The British colonies in East and West Florida and the Bahamas were frontier outposts. They were not central to European colonial ventures in the same way as Jamaica and Veracruz. British imperial perspective considered these settlements little more than "buffers," separating the established colonies of mainland North America from hostile group of Amerindians (principally Creeks, Cherokee and Choctaws), as well a from Spanish imperial outposts in Cuba Santo Domingo, and remote Louisiana.1 The importance of such border societies to British officials in Westminster ought to be measured in terms of national security rather than in terms of economic productivity (i.e., how many and what kind of crops they produced for European consumption).2 As a result of their peripheral position within the imperial field of vision, imperial representative in such places had significant leeway to negotiate and compromise-both with their own subjects and with those who lived in neighboring foreign jurisdictions.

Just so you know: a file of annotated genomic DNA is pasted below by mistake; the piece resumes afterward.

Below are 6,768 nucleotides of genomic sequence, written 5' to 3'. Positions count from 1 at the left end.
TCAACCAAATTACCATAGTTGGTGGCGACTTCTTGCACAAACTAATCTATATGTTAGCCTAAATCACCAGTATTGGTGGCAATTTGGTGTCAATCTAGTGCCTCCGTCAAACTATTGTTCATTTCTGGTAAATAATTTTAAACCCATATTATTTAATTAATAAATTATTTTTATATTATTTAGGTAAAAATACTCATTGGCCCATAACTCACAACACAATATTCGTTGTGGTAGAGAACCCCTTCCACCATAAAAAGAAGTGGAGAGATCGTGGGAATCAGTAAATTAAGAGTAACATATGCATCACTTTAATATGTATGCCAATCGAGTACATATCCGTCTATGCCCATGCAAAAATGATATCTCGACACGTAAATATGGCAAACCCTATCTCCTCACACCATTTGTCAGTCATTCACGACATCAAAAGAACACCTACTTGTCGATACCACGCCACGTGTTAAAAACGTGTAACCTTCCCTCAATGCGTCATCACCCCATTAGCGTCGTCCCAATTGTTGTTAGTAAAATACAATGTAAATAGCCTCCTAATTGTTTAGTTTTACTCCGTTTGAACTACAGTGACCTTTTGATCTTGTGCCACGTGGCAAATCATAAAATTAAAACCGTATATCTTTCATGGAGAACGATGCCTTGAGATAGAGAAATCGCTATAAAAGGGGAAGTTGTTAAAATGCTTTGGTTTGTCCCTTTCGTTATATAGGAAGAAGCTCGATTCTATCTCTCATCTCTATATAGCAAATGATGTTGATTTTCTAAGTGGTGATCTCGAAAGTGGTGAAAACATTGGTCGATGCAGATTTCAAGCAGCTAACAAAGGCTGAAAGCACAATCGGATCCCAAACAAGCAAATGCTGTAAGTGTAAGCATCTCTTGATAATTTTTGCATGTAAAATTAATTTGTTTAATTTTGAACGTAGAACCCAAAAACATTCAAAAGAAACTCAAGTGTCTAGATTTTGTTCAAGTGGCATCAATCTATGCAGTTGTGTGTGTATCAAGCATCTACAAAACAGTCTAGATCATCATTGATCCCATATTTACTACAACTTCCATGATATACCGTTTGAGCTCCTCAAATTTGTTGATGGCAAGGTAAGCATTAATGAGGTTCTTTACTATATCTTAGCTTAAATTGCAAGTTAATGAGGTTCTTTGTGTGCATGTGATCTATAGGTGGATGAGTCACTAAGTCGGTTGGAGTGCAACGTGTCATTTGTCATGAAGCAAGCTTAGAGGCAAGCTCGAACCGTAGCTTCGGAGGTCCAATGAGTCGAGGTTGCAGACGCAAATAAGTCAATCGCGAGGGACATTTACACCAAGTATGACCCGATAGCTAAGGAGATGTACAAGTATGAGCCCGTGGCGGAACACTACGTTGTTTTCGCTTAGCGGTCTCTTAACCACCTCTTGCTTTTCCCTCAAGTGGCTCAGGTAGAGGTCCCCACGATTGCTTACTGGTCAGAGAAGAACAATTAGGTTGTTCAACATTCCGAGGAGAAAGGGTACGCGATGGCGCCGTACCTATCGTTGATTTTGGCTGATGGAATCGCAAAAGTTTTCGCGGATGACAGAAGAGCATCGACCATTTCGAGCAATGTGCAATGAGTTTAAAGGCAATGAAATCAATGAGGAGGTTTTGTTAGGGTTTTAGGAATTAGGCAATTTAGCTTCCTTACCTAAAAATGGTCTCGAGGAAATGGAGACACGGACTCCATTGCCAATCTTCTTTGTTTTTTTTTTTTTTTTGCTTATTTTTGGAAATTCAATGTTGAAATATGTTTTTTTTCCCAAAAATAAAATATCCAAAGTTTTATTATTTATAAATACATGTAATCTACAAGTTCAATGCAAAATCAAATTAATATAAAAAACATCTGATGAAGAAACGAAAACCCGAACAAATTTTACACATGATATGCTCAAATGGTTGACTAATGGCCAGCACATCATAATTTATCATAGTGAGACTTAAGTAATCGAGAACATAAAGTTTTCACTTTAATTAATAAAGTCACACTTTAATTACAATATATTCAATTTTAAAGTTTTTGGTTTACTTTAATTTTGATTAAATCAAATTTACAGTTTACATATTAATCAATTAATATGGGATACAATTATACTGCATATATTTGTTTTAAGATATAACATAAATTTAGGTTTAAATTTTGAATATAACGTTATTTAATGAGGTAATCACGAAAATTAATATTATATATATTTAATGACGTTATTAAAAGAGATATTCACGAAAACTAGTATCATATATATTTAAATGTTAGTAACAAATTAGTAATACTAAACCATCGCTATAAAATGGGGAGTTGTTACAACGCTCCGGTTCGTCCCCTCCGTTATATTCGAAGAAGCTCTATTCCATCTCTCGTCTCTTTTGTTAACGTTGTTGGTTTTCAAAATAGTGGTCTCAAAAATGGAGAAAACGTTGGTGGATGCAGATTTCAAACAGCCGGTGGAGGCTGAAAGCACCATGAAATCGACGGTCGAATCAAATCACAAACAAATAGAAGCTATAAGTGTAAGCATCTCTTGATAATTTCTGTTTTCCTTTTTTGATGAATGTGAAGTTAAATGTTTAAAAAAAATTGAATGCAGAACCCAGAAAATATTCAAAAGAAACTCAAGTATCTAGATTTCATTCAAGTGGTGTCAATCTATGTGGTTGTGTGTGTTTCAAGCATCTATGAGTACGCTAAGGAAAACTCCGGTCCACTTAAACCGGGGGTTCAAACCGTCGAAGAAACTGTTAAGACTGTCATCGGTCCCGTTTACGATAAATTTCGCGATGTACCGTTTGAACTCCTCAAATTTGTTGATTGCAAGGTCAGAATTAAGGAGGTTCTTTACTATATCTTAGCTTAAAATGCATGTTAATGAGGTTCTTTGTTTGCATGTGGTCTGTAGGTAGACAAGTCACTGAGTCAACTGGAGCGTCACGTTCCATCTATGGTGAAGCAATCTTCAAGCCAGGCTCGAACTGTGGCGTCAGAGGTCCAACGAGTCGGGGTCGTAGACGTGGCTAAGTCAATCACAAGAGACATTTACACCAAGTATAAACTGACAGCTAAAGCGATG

Karras, Alan L.
""Custom Has the Force of Law": Local Officials and Contraband in the Bahamas and the Floridas, 1748-1779,"
Florida Historical Quarterly: Vol. 80:
3, Article 3.
Available at: https://stars.library.ucf.edu/fhq/vol80/iss3/3